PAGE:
Broaching the topic is only the first baby step. A significant other needs respect - and that means communicating more than you think you would have to. While you have both had the sexy and thrilling starting convo, and agree that you both want to have sex with other people, you need to lay out some of the nitty gritty details. Every couple is different, but some common places to establish rules include these four facets:

  • Remember, you aren't becoming polyamorous, so a rule about developing emotional connections is essential. You might find that means no hooking up with friends or acquaintances, or you might both feel more comfortable when it's kept in your social circle.
  • Frequency of hookups is also another thing. You may not want each other to hook up with one person more than once, or it may make you feel more comfortable to meet the person your partner wants to hook up with first. You're in this together, so make sure your rules help you both be heard.
  • Traditionally, women are less reserved about exploring their sexuality than men. If you're in a straight relationship, women may find this an opportunity to open themselves up to finally try queer sex. Establish guidelines for one another about sexual exploration, and everything related to it - and what the boundaries are for that kind of intimacy. A good example is a woman might want to experiment with other women, but only if her husband isn't watching. Such a personal experience might best be explored solo.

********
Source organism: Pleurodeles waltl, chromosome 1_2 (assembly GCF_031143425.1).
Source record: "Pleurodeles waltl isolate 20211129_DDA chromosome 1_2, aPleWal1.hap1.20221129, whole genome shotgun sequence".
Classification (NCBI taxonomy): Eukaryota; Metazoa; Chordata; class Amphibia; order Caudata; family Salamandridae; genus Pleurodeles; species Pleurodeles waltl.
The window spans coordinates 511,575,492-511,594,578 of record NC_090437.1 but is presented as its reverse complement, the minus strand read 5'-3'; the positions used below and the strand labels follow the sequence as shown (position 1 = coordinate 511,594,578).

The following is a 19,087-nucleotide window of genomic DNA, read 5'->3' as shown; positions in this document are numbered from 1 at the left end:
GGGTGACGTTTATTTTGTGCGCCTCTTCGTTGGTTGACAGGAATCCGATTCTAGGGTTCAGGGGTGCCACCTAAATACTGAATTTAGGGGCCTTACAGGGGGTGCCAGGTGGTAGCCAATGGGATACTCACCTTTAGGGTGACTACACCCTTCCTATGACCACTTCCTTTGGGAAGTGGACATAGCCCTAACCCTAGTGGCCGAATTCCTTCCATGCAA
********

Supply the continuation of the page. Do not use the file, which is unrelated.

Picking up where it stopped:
• Husband and wife duos may enjoy swapping partners with other people, but a conversation needs to happen first about the matter of seeing each other actually getting down with other people. It may be alright for you if your partner canoodles with a person behind closed doors, but seeing them get it on with others right in front of you may elicit a totally different feeling.